Food survey to beef up Alberta consumer data

An Alberta specific survey through the Canadian Centre for Food Integrity is in the works.

John Jamieson, president and chief executive officer for the centre, told Alberta sugar beet growers that this year’s survey of the Canadian public would include a larger sample size in Alberta and at least 10 questions specific to agriculture in the province.

“It’s not fully cooked yet but we’re working on a fairly big plan with the government of Alberta and what we plan to do in the province here is to increase the sample size of Albertans that’s part of our national survey,” Jamieson said.

“Then we’ll take that data and we’ll analyze it and we’re going to create some messaging and test that messaging.”

The centre regularly surveys Canadians on their attitudes toward agriculture in efforts to identify their concerns and level of trust in the industry and its methods.

Last year, it found only 35 percent of Canadians think agriculture is headed in the right direction. That figure was even lower in Alberta at 25 percent.

Those results were recorded “in spite of the fact that Canada’s food system was named the best in the world in a comparison of 17 countries three years ago,” said Jamieson, and that list included the United States, Japan and Ireland, among others.

The centre will focus on three pillars in its surveys this year, he added. Those are climate change and how the agriculture sector is addressing it; science and technology involving agriculture’s improvements to production and climate footprint; and food safety and health.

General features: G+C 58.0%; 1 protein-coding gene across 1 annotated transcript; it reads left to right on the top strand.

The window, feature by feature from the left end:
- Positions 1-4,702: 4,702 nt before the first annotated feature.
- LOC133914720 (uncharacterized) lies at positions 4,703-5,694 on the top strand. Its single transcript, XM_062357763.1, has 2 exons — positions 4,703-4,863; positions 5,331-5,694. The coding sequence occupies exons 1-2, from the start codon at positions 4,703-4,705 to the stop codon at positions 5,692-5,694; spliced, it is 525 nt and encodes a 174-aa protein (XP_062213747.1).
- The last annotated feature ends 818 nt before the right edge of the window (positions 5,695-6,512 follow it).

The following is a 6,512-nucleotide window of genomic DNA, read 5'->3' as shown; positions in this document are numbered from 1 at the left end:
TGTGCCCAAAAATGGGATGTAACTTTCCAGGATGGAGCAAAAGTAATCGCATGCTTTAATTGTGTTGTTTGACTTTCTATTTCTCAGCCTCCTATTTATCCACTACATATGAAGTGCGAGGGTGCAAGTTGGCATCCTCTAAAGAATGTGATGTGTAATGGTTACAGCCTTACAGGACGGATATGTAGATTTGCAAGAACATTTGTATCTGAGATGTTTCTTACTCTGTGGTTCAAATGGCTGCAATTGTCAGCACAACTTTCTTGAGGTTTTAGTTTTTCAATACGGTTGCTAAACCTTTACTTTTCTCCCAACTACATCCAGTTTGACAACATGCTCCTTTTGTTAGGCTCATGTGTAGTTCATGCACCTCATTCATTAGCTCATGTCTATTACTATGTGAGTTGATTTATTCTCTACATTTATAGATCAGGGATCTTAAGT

“One of the challenges we have in agriculture is that a lot of people think we should be growing in a 1950s or ‘40s model of agriculture,” said Jamieson. “When I go to the dentist next week I’d hope that he wouldn’t be using a 1950s model of dentistry but for some reason we seem to have that nostalgia around agriculture.”

Given that agriculture has been identified in Canada as a key to future economic growth, public trust in the sector is vital.

Among the challenges is the need to reach Canadians who spend about nine percent of their income on food, a much smaller percentage than most other countries. That gives Canadians freedom to consider a much wider array of food choices.

Even with that economic freedom of choice and Canada’s international reputation for food safety, domestic consumers cited the rising cost of food as a top concern in the most recent public trust survey. Keeping healthy food affordable was also in the top five most important concerns cited by some 21,000 Canadian respondents.

Though Jamieson deemed Canadian opinions on the direction of agriculture to be surprisingly low, results to a similar survey by the centre’s American counterpart organization showed an even lower opinion on agriculture’s direction.

Jamieson asked his U.S. colleague about that and was told it is a “Trump factor.”

“He said every survey in the U.S. right now showed lower confidence rates in almost everything, so he said it’s more of (their) political system than it is (their) food system.”

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